Definition of 'Discount Bond'
A bond that is issued for less than its par (or face) value, or a bond currently trading for less than its par value in the secondary market.
The "discount" in a discount bond doesn't necessarily mean that investors get a better yield than the market is offering, just a price below par. Depending on the length of time until maturity, zero-coupon bonds can be issued at very large discounts to par, sometimes 50% or more.
Investopedia explains 'Discount Bond'
Because a bond will always pay its full face value at maturity (assuming no credit events occur), discount bonds issued below par - such as zero-coupon bonds - will steadily rise in price as the maturity date approaches. These bonds will only make one payment to the holder (par value at maturity) as opposed to periodic interest payments.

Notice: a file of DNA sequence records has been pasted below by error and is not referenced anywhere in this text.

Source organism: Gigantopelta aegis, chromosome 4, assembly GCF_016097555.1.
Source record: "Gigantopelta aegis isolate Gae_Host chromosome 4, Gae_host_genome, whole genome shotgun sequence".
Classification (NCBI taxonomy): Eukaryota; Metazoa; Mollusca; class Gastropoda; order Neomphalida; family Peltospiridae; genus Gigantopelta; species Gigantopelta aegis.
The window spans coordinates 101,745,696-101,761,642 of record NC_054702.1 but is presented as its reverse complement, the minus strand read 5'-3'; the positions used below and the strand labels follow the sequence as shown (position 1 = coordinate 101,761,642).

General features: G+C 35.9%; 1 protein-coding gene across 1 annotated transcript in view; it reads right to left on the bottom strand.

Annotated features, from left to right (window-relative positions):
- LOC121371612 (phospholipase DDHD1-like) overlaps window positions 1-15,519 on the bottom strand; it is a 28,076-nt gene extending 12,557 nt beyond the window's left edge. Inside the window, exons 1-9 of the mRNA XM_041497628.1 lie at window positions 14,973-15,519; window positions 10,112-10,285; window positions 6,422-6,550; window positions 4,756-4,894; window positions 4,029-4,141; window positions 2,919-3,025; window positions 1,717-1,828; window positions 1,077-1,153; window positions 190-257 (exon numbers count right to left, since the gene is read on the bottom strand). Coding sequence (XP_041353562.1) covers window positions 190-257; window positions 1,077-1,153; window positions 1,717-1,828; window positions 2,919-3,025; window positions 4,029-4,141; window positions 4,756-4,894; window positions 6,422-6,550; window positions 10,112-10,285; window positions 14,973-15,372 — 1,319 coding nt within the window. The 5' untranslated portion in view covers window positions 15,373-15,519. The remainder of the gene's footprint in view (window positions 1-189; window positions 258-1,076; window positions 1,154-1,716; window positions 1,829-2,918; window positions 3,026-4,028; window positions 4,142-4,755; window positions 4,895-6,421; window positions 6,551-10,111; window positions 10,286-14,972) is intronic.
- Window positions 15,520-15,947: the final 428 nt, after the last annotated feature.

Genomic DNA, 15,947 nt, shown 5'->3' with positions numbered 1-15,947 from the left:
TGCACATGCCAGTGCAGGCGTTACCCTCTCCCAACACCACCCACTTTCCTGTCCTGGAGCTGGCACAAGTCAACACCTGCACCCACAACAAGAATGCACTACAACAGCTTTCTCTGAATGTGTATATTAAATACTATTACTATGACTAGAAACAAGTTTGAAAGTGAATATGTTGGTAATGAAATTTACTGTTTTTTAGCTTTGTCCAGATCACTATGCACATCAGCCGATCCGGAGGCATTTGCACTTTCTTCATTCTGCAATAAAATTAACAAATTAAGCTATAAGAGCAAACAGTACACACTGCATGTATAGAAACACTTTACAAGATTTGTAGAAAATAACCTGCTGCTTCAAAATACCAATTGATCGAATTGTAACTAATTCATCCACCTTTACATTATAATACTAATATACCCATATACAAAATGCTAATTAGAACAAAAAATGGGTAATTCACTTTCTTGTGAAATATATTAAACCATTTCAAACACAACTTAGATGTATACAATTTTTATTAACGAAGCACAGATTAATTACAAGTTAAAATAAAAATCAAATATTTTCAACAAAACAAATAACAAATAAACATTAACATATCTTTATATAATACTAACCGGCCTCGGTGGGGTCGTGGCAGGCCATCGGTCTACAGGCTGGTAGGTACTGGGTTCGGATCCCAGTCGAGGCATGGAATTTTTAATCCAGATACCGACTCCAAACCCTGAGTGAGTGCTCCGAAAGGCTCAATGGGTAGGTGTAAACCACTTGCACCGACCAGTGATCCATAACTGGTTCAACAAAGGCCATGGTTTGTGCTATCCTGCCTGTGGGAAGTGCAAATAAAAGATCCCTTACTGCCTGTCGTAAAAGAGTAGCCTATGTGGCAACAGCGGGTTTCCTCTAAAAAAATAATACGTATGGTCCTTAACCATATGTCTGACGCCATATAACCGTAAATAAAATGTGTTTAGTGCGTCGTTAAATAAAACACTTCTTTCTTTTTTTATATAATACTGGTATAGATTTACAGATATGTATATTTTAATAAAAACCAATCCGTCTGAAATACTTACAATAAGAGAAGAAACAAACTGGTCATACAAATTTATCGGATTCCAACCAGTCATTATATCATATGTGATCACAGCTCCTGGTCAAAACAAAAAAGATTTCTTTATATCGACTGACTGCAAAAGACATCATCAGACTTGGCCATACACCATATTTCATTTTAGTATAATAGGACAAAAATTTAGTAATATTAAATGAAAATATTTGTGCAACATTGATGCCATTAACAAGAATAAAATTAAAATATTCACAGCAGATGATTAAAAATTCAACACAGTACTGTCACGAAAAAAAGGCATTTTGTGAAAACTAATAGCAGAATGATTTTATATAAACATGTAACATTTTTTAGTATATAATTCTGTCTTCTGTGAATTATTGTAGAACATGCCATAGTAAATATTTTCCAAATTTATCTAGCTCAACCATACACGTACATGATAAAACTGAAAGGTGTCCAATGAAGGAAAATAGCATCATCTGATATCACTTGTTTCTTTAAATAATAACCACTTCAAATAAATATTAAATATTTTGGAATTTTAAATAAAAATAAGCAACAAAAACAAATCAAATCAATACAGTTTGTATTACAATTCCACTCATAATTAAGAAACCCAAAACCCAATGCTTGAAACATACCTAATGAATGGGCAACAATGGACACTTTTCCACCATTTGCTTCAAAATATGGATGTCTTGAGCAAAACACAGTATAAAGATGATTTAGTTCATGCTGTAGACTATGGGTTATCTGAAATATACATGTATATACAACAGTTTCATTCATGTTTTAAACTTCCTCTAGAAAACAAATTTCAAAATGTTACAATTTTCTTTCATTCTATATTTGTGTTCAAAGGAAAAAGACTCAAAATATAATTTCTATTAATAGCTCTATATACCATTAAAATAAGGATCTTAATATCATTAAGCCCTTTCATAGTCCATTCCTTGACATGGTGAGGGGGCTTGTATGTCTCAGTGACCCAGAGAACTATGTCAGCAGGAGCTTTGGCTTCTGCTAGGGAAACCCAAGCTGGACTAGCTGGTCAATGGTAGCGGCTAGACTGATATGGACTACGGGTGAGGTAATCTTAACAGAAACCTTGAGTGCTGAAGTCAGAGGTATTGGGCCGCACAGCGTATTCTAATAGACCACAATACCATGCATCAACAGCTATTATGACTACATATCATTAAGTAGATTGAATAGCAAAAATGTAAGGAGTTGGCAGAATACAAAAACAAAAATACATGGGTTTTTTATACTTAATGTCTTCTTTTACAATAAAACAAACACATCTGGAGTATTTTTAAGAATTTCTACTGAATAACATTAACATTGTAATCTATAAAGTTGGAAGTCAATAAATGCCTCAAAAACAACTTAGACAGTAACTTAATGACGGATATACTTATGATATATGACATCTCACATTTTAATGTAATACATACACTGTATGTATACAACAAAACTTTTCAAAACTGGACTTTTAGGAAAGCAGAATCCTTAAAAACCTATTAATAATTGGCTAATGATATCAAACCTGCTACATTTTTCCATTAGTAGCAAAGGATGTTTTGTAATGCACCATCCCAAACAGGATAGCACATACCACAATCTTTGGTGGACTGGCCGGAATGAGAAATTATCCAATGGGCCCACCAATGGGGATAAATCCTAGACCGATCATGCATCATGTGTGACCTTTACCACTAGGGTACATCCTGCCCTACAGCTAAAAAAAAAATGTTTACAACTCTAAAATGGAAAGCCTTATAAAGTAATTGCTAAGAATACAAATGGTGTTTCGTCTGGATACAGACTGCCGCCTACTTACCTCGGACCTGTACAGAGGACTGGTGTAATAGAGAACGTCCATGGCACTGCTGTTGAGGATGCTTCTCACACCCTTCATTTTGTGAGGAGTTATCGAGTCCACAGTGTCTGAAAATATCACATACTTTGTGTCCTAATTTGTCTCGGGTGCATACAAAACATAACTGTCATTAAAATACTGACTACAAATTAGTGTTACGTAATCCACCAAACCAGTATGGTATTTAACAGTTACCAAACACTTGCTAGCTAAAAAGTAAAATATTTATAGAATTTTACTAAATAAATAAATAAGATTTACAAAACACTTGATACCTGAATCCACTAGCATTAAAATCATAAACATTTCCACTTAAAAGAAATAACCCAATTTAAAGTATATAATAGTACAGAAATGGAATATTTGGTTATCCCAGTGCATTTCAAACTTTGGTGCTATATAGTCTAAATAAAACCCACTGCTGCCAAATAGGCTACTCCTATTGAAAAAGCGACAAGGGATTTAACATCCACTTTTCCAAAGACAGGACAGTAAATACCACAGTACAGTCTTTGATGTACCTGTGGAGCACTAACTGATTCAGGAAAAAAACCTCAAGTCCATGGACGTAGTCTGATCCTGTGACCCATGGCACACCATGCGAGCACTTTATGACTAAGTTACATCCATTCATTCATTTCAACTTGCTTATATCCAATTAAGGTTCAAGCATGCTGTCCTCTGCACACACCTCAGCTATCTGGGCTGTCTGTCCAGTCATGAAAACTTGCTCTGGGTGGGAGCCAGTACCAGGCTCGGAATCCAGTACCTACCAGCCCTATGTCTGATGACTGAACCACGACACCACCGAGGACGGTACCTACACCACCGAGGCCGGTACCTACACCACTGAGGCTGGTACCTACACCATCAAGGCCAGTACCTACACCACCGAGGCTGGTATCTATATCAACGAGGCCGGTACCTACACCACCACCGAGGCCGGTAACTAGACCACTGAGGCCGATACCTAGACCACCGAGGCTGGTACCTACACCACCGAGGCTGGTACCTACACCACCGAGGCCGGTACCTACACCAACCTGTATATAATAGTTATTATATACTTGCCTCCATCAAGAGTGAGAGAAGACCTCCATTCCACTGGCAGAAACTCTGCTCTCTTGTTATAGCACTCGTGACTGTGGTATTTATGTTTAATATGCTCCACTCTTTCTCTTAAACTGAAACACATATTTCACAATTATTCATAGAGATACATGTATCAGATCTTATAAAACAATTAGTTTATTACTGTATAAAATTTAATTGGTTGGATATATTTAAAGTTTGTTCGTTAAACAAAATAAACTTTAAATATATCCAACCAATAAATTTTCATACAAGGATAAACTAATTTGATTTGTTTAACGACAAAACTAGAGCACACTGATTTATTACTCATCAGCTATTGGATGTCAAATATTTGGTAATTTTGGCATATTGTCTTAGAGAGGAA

A distressed bond (one that has a high likelihood of default) can also trade for huge discounts to par, effectively raising its yield to very attractive levels. The consensus, however, is that these bonds will not receive full or timely interest payments at all; because of this, investors who buy into these issues become very speculative, possibly even making a play for the company's assets or equity.